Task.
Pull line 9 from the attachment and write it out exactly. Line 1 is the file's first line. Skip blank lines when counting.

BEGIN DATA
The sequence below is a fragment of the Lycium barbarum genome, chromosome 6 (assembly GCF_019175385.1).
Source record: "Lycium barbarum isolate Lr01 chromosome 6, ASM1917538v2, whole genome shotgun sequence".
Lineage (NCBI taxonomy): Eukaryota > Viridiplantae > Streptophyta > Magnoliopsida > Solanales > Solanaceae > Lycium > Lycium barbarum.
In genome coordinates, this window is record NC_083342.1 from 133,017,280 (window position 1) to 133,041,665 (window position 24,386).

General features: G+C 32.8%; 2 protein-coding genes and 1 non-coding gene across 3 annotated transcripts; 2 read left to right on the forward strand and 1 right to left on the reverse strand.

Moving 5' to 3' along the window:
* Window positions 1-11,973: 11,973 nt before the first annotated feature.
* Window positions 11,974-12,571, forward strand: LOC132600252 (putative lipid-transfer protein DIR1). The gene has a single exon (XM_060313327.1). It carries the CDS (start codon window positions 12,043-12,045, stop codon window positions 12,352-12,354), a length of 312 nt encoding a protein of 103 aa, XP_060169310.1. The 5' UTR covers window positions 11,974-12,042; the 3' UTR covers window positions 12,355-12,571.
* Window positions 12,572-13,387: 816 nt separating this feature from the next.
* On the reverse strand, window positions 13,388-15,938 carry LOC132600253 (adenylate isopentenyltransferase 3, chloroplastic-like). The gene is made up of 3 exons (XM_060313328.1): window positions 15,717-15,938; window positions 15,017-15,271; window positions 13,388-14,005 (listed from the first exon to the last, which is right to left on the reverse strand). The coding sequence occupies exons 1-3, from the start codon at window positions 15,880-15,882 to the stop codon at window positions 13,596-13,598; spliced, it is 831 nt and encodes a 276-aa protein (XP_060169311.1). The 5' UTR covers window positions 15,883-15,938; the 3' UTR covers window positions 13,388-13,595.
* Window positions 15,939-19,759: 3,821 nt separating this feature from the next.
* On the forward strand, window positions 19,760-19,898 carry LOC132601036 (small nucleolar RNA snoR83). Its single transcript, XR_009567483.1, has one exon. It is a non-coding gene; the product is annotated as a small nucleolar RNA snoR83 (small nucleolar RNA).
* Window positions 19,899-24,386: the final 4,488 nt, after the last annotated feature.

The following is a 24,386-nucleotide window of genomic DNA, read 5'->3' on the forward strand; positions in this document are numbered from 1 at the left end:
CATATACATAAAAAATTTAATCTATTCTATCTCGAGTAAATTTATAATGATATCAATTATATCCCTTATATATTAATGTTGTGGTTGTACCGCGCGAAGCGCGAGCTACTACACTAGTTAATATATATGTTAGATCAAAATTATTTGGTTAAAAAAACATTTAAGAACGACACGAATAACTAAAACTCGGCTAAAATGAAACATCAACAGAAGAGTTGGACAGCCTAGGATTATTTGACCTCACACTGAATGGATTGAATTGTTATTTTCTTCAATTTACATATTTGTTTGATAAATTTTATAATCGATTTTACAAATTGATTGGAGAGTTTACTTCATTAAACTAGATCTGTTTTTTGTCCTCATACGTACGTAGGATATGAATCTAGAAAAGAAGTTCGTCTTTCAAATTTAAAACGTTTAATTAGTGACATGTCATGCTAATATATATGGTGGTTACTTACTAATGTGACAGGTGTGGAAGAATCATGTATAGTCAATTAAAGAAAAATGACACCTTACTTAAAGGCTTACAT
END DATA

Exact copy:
* Window positions 12,572-13,387: 816 nt separating this feature from the next.